Jeb Bush and Hillary Clinton continue to dominate Georgia’s 2016 money race, as each easily outraised their competitors for the Republican and Democratic presidential nomination in the year’s third quarter.
An Atlanta Journal-Constitution analysis of Federal Election Commission filings, however, found Bush bested his second-quarter haul while Clinton’s take from Georgians fell by nearly 60 percent. The disclosures, filed earlier this month, detail only direct contributions to candidates, not money raised by super PACS that can receive unlimited amounts.
The Republican Bush raised almost $345,000 from July through September after bringing in $319,000 in the previous quarter. Clinton, a Democrat, raised more than $250,000 in the third quarter after raking in more than $600,000 from April through June.
The third quarter marked the first time that insurgent Republican Donald Trump had to file disclosures with the FEC, and the billionaire businessman raised just more than $31,000 in Georgia. Trump raised just $3.93 million overall.
Harry Chatfield, who owns Atlanta Precision Spindles in Lawrenceville, gave Trump $250.
“Anybody with half a brain in their head knows this country is in big trouble,” Chatfield said. “As a small businessman, we know this country has to be run like a business. We need to have someone in there who is business-savvy.”
Chatfield said all that matters is that a candidate has sense.
“Look at the establishment politicians,” he said. “What have they done for us?”
On the Democratic side, Vermont U.S. Sen. Bernie Sanders raised more than $68,000 in Georgia in the third quarter, up from $38,000 in the second. While that is far behind Clinton’s haul, Sanders’ supporters say it is his message, not his wallet, that matters.
“He is sincere and truthful and not part of the political machine,” said Elizabeth McKinstry of Gwinnett County, who gave $35 to Sanders. “Corporate subsidies and the increase in income inequality are really bad. Our nation is heading in the wrong direction.”
John Wegner is a senior lecturer at Emory University’s environmental science department. The last presidential candidates he supported were Democrats George McGovern, who ran in 1972, and Eugene McCarthy, who first ran in 1968. Wegner said Sanders is their political descendant, a bona fide liberal who thinks “about the common good more than the individual good.”
Neither McGovern nor McCarthy won the White House, however, and Wegner said he isn’t sure Sanders can, either.
“It would be a heck of an interesting presidential campaign,” Wegner said. “Whether he can win or not, I don’t know, but I think we need substantial upheaval in the way the government and the country is run.”
Perhaps the most notable Georgia disclosure belongs to Republican Ben Carson, who raised more than $230,000 here in the third quarter, almost $100,000 more than he did in the previous three months.
Lynne Allen, who serves as treasurer for a family-owned turf company in Adel, has been a Carson fan for years.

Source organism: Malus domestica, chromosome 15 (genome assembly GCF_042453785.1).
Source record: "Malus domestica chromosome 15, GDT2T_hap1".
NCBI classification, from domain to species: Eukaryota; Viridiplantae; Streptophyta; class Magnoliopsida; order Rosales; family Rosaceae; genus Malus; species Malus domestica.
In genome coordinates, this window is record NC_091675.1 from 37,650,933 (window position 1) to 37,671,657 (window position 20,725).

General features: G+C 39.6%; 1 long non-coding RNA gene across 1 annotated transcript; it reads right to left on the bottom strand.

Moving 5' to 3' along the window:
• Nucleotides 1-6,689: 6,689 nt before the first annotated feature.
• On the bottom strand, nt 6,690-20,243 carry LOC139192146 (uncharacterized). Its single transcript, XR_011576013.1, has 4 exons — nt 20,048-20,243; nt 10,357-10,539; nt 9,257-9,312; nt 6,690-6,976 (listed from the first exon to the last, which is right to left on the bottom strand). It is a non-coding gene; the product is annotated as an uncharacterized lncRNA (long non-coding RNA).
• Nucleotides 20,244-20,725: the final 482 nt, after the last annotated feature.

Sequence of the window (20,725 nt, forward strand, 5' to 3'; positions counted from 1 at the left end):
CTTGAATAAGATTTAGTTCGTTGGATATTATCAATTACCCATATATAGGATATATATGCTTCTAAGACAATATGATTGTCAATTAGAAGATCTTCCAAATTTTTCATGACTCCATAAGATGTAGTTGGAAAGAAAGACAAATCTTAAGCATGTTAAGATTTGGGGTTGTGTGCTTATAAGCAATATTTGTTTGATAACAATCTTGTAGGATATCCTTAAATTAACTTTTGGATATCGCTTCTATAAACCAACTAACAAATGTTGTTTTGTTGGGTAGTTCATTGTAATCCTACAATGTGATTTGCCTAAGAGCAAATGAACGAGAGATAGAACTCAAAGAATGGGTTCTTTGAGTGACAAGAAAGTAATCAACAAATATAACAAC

“I see him as an honest, hardworking person that loves the ideals that I love about America, which is that everyone has a chance to better themselves, to strive to help those around them,” Allen said. “He has the intelligence, the ideals. Regardless of what happens, this is a great American person.”
Predictably, supporters of Bush and Clinton said the numbers bode well for their candidate’s chances in Georgia’s March primary.
“Jeb is continuing to build and grow his base of support in Georgia,” said Eric Tanenblatt, the leader of the global government affairs team for the Dentons law firm. “Donors are looking beyond the noise coming from other candidates and see Jeb as the person with the vision, experience and strength to lead our country at such a pivotal time for our country.”
But despite Bush’s success in raising money in Georgia, Bloomberg Politics reported last week that the former Florida governor’s campaign laid off some senior staff and ordered pay cuts to remaining employees in an effort to save $1 million a month in an attempt to reset his campaign as he continues to trail Trump and Carson, among others, in polls of key states.
Bush has raised nearly $25 million nationally, third-best among Republicans. He trails Carson and Texas U.S. Sen. Ted Cruz. Clinton leads all candidates with $76 million raised.
Clinton backer Tharon Johnson, who helped run President Barack Obama’s 2012 campaign in key Southern states, said Clinton’s financial disclosures show she has “invested the time and resources to galvanize key, traditional donors in Georgia to get them to contribute early money to her campaign.”
Clinton, Johnson said, is building on her “long-standing, diverse coalition of donors,” but she is also building on Obama’s fundraising successes in 2008 and 2012.
Clinton continued to bring in cash from top Georgia Democrats, including former Attorney General Thurbert Baker, who gave $2,200; former U.S. Rep. George Darden, $2,000; and former Gov. Roy Barnes, the maximum $2,700.
Sanders, meanwhile, saw most of his money come in small donations. His average contribution was $104, compared with more than $300 for Clinton.
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